But I say “to an extent” because Parker was wrong mostly in the particulars. Pointing out the cultic populism of punk and the occasionally subversive messaging of politicians are not novel insights, but expressed in the right way they are passable rhetorical firecrackers for lagging table talk. If the comparison tells us anything about what we’re dealing with, however, it is found beneath the spectacle. If Parker wanted to make more than just a pyrotechnical display he would have placed firmer emphasis on the fact that, like Trump, the Sex Pistols were a chaotic and undisciplined unit. Parker mentions this but only in the positive, overlooking that the band had virtually no chemistry, clashed often, and imploded early. Like Trump, the Sex Pistols were a kind of assemblage project by opportunistic holdovers from an earlier generation, just switch in Roger Stone for Malcolm McLaren, which again Parker mentions mostly as a positive. And so, like Trump, the Sex Pistols themselves were not strictly true believers in the cause they were fomenting. The Sex Pistols weren’t really a very good or interesting band left to their own devices. In fact most people who saw the Sex Pistols play didn’t so much see a band as four blank spaces on a stage they thought they could fill just as if not more ably. That last point is somewhat significant.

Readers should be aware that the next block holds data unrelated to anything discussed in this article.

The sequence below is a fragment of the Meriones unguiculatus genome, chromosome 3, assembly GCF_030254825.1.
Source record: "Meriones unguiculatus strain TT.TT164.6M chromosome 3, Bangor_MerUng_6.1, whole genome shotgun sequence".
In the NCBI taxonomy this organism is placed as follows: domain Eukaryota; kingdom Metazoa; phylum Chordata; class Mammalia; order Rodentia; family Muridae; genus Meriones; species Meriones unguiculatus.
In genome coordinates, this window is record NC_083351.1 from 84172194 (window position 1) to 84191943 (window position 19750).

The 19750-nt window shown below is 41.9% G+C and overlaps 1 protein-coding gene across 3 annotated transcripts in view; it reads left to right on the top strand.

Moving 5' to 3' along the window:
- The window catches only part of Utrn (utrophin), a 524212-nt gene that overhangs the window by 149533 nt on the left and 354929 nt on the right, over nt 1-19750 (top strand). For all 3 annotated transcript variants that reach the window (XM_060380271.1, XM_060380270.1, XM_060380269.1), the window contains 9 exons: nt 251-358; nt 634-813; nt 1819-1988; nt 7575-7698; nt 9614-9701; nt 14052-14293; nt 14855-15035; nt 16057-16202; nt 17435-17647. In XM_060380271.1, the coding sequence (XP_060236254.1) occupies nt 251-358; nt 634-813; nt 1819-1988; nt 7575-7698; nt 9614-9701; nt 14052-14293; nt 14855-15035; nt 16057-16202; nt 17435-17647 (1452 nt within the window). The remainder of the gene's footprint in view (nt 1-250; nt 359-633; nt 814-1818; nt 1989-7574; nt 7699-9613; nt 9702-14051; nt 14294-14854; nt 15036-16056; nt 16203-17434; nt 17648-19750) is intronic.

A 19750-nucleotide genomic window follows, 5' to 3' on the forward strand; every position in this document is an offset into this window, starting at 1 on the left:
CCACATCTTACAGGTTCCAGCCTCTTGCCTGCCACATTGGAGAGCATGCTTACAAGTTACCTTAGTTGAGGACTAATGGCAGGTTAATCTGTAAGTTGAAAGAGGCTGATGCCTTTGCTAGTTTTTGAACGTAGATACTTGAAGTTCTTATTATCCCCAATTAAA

If all the indicators of Trump’s doom—the sinking poll numbers, the impulse-driven strategy, the impolite utterances, etc.—do, in fact, doom him, then many would likely hope that that would be the end of it. That from November through into the winter, talk of Trump or what Trump did or did not stand for will deplete until the ascending Clintonian matriarchy becomes the gravitational stabilizer of the national conversation. This is foreseeable in the short term, provided other scenarios (“vote rigging”) fail to launch. But to hold that out over the long haul is less feasible. Laughable as it may be to return to the Sex Pistols, here they are the most helpful.